“Hey,” Jake replies.
“Got any news?”
“Yeah,” He pauses for a moment before saying, “I have something to tell you.” Another long pause makes my heart
The news appalls me. I sit there dumbfounded before asking, “Who was it?”
“That’s the problem,” Jake says, “I can’t tell you.” His eyes sink down in shame.
“Why the hell not?” I snap. My voice clearly shows my frustration. “Do you want me to rot in some prison cell?”
“Of course not. It’s just…”
“Just what?” I push, craving answers. “Are you protecting him?”
Silence. No eye contact, no heavy breathing, just silence. The idea that my brother is protecting a murderer over his innocent sister astounds me, and I am finished talking to him.
“Guards, we’re done here,” I say. I watch Jake stand there for a moment. He knows his motives are flawed.
What am I supposed to do now? Talking to Jake today was my only shot at getting an idea on how to clear my name. With no connection to the outside world, how am I supposed to do this? How could I possibly convince my brother, who probably will not come visit again, to tell me who the real killer is, nonetheless be able to prove it, put him on trial, and wait for the judge to sign off on me? It seems so impossible.
Long, excruciating hours are passed in my cell. I cannot believe my brother. Intentionally protecting some friend while his innocent little sister rots in prison for a murder she did not commit. Impatience and stress overwhelm me as I begin contemplating a plan. No connection to the outside world, a brother who is pissed at me, an important friend pissed at him, no contact with my parents, and a prison filled with dangerous criminals. All I can do is wait and hope that someone will come to visit me soon to give me more information.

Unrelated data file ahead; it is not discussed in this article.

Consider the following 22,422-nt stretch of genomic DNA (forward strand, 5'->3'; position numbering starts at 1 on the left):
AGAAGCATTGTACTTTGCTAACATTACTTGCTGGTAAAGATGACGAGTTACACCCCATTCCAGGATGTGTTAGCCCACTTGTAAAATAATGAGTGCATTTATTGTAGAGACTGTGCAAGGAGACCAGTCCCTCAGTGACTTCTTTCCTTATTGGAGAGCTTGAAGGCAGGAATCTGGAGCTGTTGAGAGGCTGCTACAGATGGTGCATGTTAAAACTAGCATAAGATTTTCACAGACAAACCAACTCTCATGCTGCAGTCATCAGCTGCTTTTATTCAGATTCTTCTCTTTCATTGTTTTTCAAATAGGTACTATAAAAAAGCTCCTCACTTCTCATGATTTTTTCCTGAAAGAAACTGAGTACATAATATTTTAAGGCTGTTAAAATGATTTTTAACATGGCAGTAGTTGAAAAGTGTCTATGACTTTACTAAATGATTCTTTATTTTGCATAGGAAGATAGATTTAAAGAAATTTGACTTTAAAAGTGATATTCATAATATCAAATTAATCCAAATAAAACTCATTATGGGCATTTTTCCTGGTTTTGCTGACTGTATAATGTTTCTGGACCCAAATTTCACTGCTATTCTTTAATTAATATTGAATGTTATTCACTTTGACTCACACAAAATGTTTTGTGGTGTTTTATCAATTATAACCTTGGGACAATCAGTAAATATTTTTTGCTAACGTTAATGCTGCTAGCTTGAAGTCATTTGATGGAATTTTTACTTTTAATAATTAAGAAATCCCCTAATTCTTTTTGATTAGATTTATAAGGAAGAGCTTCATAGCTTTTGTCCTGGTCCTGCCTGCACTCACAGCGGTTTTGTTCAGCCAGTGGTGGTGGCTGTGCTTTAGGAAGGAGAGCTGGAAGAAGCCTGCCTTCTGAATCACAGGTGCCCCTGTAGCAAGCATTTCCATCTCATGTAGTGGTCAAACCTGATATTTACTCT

I sprint to the telephone room just after being called. I cannot wait to hear the news someone has to tell me. Upon arrival, I see my brother and Rob fighting. Jake, my brother, must not have anticipated me getting here so fast. This is exactly what I see:
“Jake, man, come on! You know why we can’t do that! She’s a threat!”
“She’s my sister, and if you’re too self-centered to understand that then it’s your problem, Rob.”
“Man, you know I would do anything to protect her, as she would have for me, but its too late now. She’s in for it and there’s nothing we can do.”
“The law will eventually demand an answer, Rob. You know we can’t just shut up about this. The truth will come out.”
“So then it’s our job to make sure it doesn’t.”
“Screw you, man. You know we gotta spill it. If we don’t it will eat at us both until we’re in worse shape than Candice is. Rob, come on!”
“No! Maybe we can find a way to clear her name, but we can’t tell them who it really was.”
“Rob, you selfish son-of-a…” At this point my brother sighs. Realizing he cannot win, he begins to walk away. “I have to tell her. It’s her right to know.”
“You do and I’ll go to my grave swearing it was her, pulling out everything I got to ensure you never win. Even with the best lawyer in the world you know she doesn’t stand a chance without her memory.”
“Yeah, I know. I still have to try. She’s worth it,” says Jake nodding, reassuring himself that it is worth it, that I am worth it.
“Screw you,” is all Rob has to say before he walks away. Anger steams out of all the pores in his body. He reeks with thoughts of revenge.
After the argument, Jake sits down in booth four. I pick up the receiving end and notice a simultaneous rage, pain, and terror in my brother’s face.
“Is everything okay?” I ask.
“Yeah, everything’s fine. Why?”
“Because your voice is a little shaky and you seem nervous.”
“No, everything’s fine, but I have something to tell you. I know the last time I said that it ended a little badly, but…”
“A little!” I interject. “Bro, you had me cursing you for two weeks, with nothing to do all day but sit in a tiny cell thinking about it.”
“Yeah, I know. I’m sorry. I want to make it right. You need to know this. It should be good news for you.”